Tensions as Benedict prepares to step into religion's faultline





ST SOPHIA is a place of dizzying magnificence. One of the most sacred sites in Christendom for almost a millennium, then a mosque for almost 500 years, the Byzantine masterpiece is today a museum that testifies to centuries of feuding between Christianity, Islam and secularism.

So when Pope Benedict XVI takes to the Istanbul tourist trail on Thursday to admire the mosaics under the soaring dome of the sixth-century basilica, it will be the most delicate moment of the most sensitive trip the 79-year-old Bavarian has made.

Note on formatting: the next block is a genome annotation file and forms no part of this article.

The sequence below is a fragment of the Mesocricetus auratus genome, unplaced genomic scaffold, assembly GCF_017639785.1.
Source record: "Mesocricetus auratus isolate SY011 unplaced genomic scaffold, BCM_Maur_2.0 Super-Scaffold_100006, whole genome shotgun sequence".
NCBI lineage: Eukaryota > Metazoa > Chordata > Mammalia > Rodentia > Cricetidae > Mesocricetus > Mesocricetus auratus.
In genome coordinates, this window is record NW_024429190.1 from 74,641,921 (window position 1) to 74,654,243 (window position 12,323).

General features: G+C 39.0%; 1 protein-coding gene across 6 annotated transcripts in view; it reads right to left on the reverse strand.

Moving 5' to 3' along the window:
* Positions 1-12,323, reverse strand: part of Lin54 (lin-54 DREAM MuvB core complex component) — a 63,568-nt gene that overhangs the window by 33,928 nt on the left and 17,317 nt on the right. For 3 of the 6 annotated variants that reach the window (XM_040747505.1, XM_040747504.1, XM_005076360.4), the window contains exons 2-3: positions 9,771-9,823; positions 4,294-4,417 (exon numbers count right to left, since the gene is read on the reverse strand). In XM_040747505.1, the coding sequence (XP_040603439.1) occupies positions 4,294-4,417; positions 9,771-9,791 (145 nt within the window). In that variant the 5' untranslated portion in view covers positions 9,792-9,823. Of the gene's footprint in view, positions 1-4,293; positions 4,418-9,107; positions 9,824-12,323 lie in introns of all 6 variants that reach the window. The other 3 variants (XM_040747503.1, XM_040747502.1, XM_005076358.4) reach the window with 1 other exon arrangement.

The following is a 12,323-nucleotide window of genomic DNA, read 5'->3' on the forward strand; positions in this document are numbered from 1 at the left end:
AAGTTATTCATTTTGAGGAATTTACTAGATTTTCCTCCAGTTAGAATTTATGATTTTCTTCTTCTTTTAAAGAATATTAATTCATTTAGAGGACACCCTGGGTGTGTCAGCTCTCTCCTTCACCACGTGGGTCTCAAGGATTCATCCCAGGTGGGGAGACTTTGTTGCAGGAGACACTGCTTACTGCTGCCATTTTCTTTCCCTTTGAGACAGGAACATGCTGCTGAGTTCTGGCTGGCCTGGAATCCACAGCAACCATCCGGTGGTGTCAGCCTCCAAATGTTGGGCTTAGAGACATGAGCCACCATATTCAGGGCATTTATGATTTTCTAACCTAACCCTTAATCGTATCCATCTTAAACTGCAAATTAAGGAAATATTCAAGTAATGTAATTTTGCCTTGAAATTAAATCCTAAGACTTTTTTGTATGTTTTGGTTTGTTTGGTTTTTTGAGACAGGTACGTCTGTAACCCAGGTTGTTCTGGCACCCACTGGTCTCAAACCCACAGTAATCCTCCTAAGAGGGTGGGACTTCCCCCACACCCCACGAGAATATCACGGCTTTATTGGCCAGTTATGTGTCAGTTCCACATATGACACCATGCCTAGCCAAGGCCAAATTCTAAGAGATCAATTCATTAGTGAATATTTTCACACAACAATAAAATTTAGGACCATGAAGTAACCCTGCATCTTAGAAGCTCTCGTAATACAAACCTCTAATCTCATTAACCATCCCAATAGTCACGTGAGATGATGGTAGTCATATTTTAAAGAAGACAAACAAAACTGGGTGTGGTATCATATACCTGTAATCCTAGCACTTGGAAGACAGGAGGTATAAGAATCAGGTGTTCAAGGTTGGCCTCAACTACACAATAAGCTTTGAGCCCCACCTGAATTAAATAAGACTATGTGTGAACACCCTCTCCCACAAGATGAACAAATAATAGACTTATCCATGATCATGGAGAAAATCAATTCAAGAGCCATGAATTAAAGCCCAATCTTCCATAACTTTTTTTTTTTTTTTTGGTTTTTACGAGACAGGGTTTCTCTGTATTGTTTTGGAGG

Four days in Turkey will pitch the pontiff into the eye of the storm he churned up in September, when he linked Islam and the prophet Muhammad with violence and inhumanity as a force of unreason.

And the eight minutes he is to spend in the cavernous St Sophia on Thursday afternoon will be watched and weighed for signals of the Vatican's true intent towards Turkey and, more crucially, the world's Muslims.


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